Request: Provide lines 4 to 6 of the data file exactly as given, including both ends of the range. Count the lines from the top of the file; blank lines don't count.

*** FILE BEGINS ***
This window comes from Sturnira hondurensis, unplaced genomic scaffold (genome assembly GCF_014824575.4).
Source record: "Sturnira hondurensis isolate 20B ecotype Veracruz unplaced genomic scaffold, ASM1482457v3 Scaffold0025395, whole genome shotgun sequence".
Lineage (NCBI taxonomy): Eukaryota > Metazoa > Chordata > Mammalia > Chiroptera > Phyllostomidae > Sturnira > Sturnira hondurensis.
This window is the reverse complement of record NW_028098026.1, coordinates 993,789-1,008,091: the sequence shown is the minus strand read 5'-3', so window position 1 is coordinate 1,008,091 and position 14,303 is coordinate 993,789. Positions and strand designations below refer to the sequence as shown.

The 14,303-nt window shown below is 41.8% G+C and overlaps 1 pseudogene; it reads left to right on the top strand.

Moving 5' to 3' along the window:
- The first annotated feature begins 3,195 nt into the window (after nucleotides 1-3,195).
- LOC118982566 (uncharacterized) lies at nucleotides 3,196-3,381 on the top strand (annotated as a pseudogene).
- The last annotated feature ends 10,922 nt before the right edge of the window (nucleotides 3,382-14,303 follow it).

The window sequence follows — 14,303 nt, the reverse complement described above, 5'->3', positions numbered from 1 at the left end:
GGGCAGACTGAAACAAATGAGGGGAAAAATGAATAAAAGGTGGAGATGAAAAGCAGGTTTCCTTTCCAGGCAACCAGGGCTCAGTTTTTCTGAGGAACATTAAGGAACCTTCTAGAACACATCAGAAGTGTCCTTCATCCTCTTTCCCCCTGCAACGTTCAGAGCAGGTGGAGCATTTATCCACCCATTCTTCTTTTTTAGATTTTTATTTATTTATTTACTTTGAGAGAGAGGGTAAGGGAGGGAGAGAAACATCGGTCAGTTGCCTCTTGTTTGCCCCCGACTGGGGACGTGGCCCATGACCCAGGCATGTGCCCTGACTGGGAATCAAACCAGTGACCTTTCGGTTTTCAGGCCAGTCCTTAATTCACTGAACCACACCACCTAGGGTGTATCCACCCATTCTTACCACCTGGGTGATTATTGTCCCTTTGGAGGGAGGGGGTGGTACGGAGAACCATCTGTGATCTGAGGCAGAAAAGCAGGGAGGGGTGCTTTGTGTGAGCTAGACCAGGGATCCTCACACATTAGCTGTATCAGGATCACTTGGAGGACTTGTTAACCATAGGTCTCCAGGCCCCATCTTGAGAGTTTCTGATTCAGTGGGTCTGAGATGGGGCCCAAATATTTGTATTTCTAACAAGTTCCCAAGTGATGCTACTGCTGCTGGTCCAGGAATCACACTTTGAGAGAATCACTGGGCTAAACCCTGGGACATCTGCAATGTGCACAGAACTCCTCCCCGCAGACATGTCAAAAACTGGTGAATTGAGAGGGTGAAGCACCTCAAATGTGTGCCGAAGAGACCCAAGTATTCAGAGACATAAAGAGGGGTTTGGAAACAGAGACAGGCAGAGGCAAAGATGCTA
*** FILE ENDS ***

This window is the reverse complement of record NW_028098026.1, coordinates 993,789-1,008,091: the sequence shown is the minus strand read 5'-3', so window position 1 is coordinate 1,008,091 and position 14,303 is coordinate 993,789. Positions and strand designations below refer to the sequence as shown.

The 14,303-nt window shown below is 41.8% G+C and overlaps 1 pseudogene; it reads left to right on the top strand.

Moving 5' to 3' along the window: